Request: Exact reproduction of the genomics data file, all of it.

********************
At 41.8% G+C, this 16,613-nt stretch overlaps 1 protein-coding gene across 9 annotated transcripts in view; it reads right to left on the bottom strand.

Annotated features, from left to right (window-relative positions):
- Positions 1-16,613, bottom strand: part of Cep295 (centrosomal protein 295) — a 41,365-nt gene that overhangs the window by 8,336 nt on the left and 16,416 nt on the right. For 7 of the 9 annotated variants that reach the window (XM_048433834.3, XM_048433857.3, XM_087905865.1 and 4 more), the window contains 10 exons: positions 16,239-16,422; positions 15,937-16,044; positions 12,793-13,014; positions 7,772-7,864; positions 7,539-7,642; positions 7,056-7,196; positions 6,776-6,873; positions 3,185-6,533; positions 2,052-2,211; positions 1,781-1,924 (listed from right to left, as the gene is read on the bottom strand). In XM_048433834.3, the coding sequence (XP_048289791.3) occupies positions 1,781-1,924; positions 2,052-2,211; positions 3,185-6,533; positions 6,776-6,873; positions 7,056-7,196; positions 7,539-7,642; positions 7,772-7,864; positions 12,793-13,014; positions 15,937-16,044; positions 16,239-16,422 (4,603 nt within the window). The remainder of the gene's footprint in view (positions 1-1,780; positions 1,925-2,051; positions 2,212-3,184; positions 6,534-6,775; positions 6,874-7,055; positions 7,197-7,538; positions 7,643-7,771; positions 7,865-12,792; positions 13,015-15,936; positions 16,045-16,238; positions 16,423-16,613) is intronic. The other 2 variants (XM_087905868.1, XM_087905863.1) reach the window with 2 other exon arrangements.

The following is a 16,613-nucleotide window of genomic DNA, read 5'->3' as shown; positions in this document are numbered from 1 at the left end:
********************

At 41.8% G+C, this 16,613-nt stretch overlaps 1 protein-coding gene across 9 annotated transcripts in view; it reads right to left on the bottom strand.

Annotated features, from left to right (window-relative positions):
- Positions 1-16,613, bottom strand: part of Cep295 (centrosomal protein 295) — a 41,365-nt gene that overhangs the window by 8,336 nt on the left and 16,416 nt on the right. For 7 of the 9 annotated variants that reach the window (XM_048433834.3, XM_048433857.3, XM_087905865.1 and 4 more), the window contains 10 exons: positions 16,239-16,422; positions 15,937-16,044; positions 12,793-13,014; positions 7,772-7,864; positions 7,539-7,642; positions 7,056-7,196; positions 6,776-6,873; positions 3,185-6,533; positions 2,052-2,211; positions 1,781-1,924 (listed from right to left, as the gene is read on the bottom strand). In XM_048433834.3, the coding sequence (XP_048289791.3) occupies positions 1,781-1,924; positions 2,052-2,211; positions 3,185-6,533; positions 6,776-6,873; positions 7,056-7,196; positions 7,539-7,642; positions 7,772-7,864; positions 12,793-13,014; positions 15,937-16,044; positions 16,239-16,422 (4,603 nt within the window). The remainder of the gene's footprint in view (positions 1-1,780; positions 1,925-2,051; positions 2,212-3,184; positions 6,534-6,775; positions 6,874-7,055; positions 7,197-7,538; positions 7,643-7,771; positions 7,865-12,792; positions 13,015-15,936; positions 16,045-16,238; positions 16,423-16,613) is intronic. The other 2 variants (XM_087905868.1, XM_087905863.1) reach the window with 2 other exon arrangements.

The following is a 16,613-nucleotide window of genomic DNA, read 5'->3' as shown; positions in this document are numbered from 1 at the left end: